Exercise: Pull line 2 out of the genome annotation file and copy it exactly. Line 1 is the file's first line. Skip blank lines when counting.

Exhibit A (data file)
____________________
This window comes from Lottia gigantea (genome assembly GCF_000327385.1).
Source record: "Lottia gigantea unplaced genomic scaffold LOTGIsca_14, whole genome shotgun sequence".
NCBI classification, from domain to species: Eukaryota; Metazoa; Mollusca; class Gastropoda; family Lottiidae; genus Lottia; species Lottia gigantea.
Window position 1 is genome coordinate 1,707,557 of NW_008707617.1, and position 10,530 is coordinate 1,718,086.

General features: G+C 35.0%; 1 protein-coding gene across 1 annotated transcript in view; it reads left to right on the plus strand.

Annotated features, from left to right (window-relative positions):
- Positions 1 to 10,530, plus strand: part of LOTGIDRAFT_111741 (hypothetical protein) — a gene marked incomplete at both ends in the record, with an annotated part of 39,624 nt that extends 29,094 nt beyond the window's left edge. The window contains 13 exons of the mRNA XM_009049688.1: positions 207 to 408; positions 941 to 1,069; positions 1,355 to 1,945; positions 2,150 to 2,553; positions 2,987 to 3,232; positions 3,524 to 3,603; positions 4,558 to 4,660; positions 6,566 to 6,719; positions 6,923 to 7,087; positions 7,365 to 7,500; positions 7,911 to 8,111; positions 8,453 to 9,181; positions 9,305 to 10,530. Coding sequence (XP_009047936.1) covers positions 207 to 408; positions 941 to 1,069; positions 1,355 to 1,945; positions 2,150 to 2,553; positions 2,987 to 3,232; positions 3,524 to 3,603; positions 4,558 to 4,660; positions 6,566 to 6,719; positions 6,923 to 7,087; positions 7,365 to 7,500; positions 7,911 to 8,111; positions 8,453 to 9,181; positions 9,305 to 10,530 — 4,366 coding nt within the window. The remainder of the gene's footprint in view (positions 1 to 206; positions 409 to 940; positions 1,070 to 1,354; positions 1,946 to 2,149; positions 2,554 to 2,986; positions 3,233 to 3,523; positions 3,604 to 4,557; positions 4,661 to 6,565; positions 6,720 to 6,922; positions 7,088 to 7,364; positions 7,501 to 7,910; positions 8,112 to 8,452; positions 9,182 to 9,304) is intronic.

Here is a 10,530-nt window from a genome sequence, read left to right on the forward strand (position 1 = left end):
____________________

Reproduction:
Source record: "Lottia gigantea unplaced genomic scaffold LOTGIsca_14, whole genome shotgun sequence".